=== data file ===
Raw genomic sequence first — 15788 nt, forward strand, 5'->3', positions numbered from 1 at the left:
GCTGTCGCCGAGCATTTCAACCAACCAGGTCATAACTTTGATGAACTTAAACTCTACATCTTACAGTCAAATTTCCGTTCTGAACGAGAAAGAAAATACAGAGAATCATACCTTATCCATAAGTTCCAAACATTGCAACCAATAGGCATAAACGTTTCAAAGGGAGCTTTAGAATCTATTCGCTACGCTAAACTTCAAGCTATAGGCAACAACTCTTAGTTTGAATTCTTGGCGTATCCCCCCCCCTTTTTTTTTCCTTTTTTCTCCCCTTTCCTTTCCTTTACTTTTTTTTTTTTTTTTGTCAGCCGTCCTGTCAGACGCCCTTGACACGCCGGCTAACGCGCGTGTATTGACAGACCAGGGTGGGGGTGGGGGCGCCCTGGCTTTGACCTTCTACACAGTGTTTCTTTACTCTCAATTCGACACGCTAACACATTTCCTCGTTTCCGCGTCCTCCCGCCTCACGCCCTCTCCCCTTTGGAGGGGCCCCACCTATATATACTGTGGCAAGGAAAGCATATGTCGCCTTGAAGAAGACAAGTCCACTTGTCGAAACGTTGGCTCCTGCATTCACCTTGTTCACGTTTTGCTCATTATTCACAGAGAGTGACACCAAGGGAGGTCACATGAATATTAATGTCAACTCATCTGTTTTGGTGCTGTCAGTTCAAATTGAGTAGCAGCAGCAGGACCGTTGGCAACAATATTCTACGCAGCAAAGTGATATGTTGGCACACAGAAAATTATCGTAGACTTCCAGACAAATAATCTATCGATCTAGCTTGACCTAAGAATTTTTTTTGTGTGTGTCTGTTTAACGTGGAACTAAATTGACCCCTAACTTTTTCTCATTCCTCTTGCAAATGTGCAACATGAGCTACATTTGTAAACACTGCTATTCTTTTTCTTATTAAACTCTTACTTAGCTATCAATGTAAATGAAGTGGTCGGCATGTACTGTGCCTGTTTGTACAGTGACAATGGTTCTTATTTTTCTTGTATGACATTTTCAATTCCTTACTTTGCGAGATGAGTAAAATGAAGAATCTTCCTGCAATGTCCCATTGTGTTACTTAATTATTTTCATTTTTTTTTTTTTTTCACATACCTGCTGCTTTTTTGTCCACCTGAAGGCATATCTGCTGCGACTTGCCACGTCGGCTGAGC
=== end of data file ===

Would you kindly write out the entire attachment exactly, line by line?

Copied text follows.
Raw genomic sequence first — 15788 nt, forward strand, 5'->3', positions numbered from 1 at the left:
GCTGTCGCCGAGCATTTCAACCAACCAGGTCATAACTTTGATGAACTTAAACTCTACATCTTACAGTCAAATTTCCGTTCTGAACGAGAAAGAAAATACAGAGAATCATACCTTATCCATAAGTTCCAAACATTGCAACCAATAGGCATAAACGTTTCAAAGGGAGCTTTAGAATCTATTCGCTACGCTAAACTTCAAGCTATAGGCAACAACTCTTAGTTTGAATTCTTGGCGTATCCCCCCCCCTTTTTTTTTCCTTTTTTCTCCCCTTTCCTTTCCTTTACTTTTTTTTTTTTTTTTGTCAGCCGTCCTGTCAGACGCCCTTGACACGCCGGCTAACGCGCGTGTATTGACAGACCAGGGTGGGGGTGGGGGCGCCCTGGCTTTGACCTTCTACACAGTGTTTCTTTACTCTCAATTCGACACGCTAACACATTTCCTCGTTTCCGCGTCCTCCCGCCTCACGCCCTCTCCCCTTTGGAGGGGCCCCACCTATATATACTGTGGCAAGGAAAGCATATGTCGCCTTGAAGAAGACAAGTCCACTTGTCGAAACGTTGGCTCCTGCATTCACCTTGTTCACGTTTTGCTCATTATTCACAGAGAGTGACACCAAGGGAGGTCACATGAATATTAATGTCAACTCATCTGTTTTGGTGCTGTCAGTTCAAATTGAGTAGCAGCAGCAGGACCGTTGGCAACAATATTCTACGCAGCAAAGTGATATGTTGGCACACAGAAAATTATCGTAGACTTCCAGACAAATAATCTATCGATCTAGCTTGACCTAAGAATTTTTTTTGTGTGTGTCTGTTTAACGTGGAACTAAATTGACCCCTAACTTTTTCTCATTCCTCTTGCAAATGTGCAACATGAGCTACATTTGTAAACACTGCTATTCTTTTTCTTATTAAACTCTTACTTAGCTATCAATGTAAATGAAGTGGTCGGCATGTACTGTGCCTGTTTGTACAGTGACAATGGTTCTTATTTTTCTTGTATGACATTTTCAATTCCTTACTTTGCGAGATGAGTAAAATGAAGAATCTTCCTGCAATGTCCCATTGTGTTACTTAATTATTTTCATTTTTTTTTTTTTTTCACATACCTGCTGCTTTTTTGTCCACCTGAAGGCATATCTGCTGCGACTTGCCACGTCGGCTGAGC